This study, the first of its kind in
more than 50 years, found that the amount of brackish groundwater underlying
the country is more than 800 times the amount currently used each year. With
issues like drought, groundwater depletion, dwindling freshwater supplies, and
demand for groundwater expected to continue to rise, understanding brackish
groundwater supplies can help determine whether they can supplement or replace
taxed freshwater sources in water-stressed areas.
“This assessment lays the foundation
for building a deeper understanding of brackish groundwater resources and how
they might be used to better ensure our water security,” said Jennifer Stanton,
a USGS hydrologist and lead author of this assessment.
In general, brackish groundwater is
groundwater that has a dissolved-solids content greater than freshwater but
less than seawater. It is defined for this assessment as having a
dissolved-solids concentration ranging from 1,000 to 10,000 milligrams per
This new assessment was authorized
by the 2009 SECURE Water Act and builds on a 1965 study, which, for more than five decades, has served as the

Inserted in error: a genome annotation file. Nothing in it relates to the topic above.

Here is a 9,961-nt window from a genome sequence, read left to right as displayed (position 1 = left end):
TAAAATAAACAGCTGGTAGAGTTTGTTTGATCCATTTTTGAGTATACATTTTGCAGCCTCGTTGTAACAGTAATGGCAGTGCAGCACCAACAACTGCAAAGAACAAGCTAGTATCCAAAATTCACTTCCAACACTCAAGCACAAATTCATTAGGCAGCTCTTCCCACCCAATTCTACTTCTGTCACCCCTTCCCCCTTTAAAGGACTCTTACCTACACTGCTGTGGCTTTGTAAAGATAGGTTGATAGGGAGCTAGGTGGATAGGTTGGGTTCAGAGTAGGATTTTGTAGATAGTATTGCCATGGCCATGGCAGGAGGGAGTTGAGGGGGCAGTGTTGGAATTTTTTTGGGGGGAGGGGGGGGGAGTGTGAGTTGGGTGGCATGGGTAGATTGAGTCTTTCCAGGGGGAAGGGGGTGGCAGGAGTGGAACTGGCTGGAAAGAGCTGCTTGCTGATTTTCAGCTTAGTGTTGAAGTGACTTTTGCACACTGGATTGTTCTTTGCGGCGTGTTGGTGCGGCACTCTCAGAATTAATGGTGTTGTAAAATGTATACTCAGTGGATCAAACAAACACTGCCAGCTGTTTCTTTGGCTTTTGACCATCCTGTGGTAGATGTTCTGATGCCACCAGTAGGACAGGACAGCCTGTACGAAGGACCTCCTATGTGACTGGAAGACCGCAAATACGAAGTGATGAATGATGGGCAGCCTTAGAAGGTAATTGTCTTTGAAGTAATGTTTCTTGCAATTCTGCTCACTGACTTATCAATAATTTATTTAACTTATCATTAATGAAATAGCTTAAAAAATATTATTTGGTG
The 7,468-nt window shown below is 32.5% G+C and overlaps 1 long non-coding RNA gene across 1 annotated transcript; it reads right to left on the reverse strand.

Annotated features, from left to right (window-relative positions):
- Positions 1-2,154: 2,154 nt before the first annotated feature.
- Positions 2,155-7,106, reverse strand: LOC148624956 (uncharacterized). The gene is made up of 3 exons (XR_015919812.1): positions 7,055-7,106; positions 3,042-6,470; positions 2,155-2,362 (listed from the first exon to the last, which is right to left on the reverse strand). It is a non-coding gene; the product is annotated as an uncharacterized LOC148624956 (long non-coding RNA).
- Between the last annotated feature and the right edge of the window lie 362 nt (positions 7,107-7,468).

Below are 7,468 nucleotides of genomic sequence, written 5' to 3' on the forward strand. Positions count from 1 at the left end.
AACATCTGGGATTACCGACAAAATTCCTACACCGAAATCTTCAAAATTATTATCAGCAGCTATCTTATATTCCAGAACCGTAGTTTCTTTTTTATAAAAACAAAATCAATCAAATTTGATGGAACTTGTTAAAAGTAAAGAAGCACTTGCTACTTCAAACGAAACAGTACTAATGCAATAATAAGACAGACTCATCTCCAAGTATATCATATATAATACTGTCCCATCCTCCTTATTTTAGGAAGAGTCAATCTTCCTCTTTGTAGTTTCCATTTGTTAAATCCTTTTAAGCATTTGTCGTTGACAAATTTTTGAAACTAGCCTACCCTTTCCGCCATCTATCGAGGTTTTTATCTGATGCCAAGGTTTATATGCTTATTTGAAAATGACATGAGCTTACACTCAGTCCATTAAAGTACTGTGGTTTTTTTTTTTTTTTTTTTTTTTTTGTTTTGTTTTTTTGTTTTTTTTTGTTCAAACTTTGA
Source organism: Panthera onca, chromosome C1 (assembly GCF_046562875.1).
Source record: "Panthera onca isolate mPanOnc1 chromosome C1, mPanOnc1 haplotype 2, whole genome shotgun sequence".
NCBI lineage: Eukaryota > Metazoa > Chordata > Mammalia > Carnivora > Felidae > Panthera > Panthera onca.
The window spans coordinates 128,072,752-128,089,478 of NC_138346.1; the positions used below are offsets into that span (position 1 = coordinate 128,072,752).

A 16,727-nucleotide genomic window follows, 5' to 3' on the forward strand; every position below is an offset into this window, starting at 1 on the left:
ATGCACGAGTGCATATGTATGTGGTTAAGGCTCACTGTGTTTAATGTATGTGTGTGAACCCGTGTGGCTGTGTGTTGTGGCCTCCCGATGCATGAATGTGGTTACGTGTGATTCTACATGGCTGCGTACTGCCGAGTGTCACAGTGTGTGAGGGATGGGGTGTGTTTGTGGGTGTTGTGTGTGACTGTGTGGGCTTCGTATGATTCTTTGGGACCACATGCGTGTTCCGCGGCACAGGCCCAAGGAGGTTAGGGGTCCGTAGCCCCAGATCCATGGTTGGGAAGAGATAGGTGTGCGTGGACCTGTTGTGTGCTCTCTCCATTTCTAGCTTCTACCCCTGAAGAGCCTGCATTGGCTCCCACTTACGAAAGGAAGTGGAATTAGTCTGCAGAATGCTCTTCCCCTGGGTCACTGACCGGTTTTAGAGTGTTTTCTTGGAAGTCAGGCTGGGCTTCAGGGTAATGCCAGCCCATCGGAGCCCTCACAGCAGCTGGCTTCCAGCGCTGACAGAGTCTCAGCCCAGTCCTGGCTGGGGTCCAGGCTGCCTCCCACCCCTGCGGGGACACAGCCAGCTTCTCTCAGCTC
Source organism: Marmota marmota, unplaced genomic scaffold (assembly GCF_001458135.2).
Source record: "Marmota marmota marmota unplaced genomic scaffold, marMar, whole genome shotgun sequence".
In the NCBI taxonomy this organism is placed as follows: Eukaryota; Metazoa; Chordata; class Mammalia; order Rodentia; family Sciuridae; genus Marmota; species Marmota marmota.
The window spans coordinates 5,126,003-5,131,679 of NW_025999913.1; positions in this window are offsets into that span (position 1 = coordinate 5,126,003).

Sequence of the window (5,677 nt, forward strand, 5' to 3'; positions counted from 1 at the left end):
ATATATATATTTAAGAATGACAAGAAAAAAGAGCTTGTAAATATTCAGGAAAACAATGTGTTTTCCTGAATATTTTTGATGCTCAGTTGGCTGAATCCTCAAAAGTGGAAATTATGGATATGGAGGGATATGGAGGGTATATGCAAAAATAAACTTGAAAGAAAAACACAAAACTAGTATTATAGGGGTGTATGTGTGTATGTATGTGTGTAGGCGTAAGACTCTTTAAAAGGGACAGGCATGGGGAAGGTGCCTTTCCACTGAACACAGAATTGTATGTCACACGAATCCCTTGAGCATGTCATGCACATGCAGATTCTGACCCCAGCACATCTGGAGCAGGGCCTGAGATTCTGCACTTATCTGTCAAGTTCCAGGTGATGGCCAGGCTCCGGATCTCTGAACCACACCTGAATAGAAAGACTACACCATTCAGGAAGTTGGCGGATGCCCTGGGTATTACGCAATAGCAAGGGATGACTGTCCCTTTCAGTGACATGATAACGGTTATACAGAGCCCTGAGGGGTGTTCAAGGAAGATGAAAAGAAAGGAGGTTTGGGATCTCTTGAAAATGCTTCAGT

primary source of information on the national distribution of brackish
groundwater. By incorporating data from more than 380,000 sites, compared to
about 1,000 for the 1965 study, the 2017 assessment provides more comprehensive,
nationwide data on the quantity and quality of brackish groundwater across the
country. This includes information like chemical composition of the water and
well yields, which are necessary for understanding the potential — at the
national and regional scales — for expanding brackish groundwater development and
for informing decision- and policymakers.
All water naturally contains
dissolved solids that, if present in sufficient concentration, can make the
water brackish, or slightly salty. Sources of these dissolved solids can
include ancient seawater, coastal seawater, dissolution of naturally occurring
minerals, leaching from saline soils, road salt, brine from oil and gas wells,
or other human activities.
The assessment provides data for
states and other public agencies interested in using brackish groundwater. It
also supports the efforts of the U.S. Bureau of Reclamation to promote
sustainable water treatment for brackish aquifers. “The use of brackish
groundwater to augment water supply in the West has been analyzed as a
potential adaptation strategy in a number of studies under Reclamation’s Basin Studies
Program,” said Katharine Dahm, an engineer
with the U.S. Bureau of Reclamation.
Advances in desalination technology
and increases in demand for uses that don’t need high-quality water, like
mining, oil and gas development, and thermoelectric power generation, have led
states like Texas and California to turn to brackish groundwater as an
alternative to freshwater. Click here
to read more.
NGWA has an
information brief on brackish groundwater.
This page was last updated on
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National Ground Water Association
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Westerville, OH 43081
(614 898.7791 outside the US)
fax 614 898.7786